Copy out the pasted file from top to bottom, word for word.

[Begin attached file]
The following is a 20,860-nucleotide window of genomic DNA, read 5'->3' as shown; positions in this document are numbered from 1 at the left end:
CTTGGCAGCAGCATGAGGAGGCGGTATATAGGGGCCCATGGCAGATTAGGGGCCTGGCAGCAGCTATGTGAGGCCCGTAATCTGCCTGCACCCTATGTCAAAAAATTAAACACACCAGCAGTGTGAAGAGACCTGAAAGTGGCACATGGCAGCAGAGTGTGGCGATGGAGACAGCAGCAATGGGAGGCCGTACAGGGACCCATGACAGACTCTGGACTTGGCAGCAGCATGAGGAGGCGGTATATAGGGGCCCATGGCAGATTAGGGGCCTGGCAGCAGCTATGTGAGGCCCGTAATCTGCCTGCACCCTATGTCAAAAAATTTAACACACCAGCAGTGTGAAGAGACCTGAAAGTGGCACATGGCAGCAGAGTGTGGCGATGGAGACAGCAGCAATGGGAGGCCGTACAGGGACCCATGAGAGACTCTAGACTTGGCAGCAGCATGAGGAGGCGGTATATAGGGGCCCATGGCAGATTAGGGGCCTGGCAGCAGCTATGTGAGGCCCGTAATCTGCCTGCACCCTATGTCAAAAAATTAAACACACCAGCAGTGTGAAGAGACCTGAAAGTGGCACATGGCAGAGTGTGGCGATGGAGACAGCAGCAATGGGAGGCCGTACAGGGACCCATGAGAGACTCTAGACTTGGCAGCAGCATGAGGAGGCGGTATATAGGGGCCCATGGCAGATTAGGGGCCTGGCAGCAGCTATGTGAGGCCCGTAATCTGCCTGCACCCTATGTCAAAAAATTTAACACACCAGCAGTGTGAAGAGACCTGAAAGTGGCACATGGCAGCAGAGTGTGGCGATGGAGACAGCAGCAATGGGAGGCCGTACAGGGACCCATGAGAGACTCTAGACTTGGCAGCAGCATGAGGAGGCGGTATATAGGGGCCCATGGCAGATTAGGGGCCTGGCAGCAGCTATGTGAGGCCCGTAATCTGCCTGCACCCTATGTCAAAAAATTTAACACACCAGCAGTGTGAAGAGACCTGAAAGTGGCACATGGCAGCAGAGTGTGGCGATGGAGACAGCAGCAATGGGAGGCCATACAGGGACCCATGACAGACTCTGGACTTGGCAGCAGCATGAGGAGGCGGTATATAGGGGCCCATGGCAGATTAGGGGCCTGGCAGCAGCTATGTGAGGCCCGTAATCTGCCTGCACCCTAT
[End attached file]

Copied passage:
The following is a 20,860-nucleotide window of genomic DNA, read 5'->3' as shown; positions in this document are numbered from 1 at the left end:
CTTGGCAGCAGCATGAGGAGGCGGTATATAGGGGCCCATGGCAGATTAGGGGCCTGGCAGCAGCTATGTGAGGCCCGTAATCTGCCTGCACCCTATGTCAAAAAATTAAACACACCAGCAGTGTGAAGAGACCTGAAAGTGGCACATGGCAGCAGAGTGTGGCGATGGAGACAGCAGCAATGGGAGGCCGTACAGGGACCCATGACAGACTCTGGACTTGGCAGCAGCATGAGGAGGCGGTATATAGGGGCCCATGGCAGATTAGGGGCCTGGCAGCAGCTATGTGAGGCCCGTAATCTGCCTGCACCCTATGTCAAAAAATTTAACACACCAGCAGTGTGAAGAGACCTGAAAGTGGCACATGGCAGCAGAGTGTGGCGATGGAGACAGCAGCAATGGGAGGCCGTACAGGGACCCATGAGAGACTCTAGACTTGGCAGCAGCATGAGGAGGCGGTATATAGGGGCCCATGGCAGATTAGGGGCCTGGCAGCAGCTATGTGAGGCCCGTAATCTGCCTGCACCCTATGTCAAAAAATTAAACACACCAGCAGTGTGAAGAGACCTGAAAGTGGCACATGGCAGAGTGTGGCGATGGAGACAGCAGCAATGGGAGGCCGTACAGGGACCCATGAGAGACTCTAGACTTGGCAGCAGCATGAGGAGGCGGTATATAGGGGCCCATGGCAGATTAGGGGCCTGGCAGCAGCTATGTGAGGCCCGTAATCTGCCTGCACCCTATGTCAAAAAATTTAACACACCAGCAGTGTGAAGAGACCTGAAAGTGGCACATGGCAGCAGAGTGTGGCGATGGAGACAGCAGCAATGGGAGGCCGTACAGGGACCCATGAGAGACTCTAGACTTGGCAGCAGCATGAGGAGGCGGTATATAGGGGCCCATGGCAGATTAGGGGCCTGGCAGCAGCTATGTGAGGCCCGTAATCTGCCTGCACCCTATGTCAAAAAATTTAACACACCAGCAGTGTGAAGAGACCTGAAAGTGGCACATGGCAGCAGAGTGTGGCGATGGAGACAGCAGCAATGGGAGGCCATACAGGGACCCATGACAGACTCTGGACTTGGCAGCAGCATGAGGAGGCGGTATATAGGGGCCCATGGCAGATTAGGGGCCTGGCAGCAGCTATGTGAGGCCCGTAATCTGCCTGCACCCTAT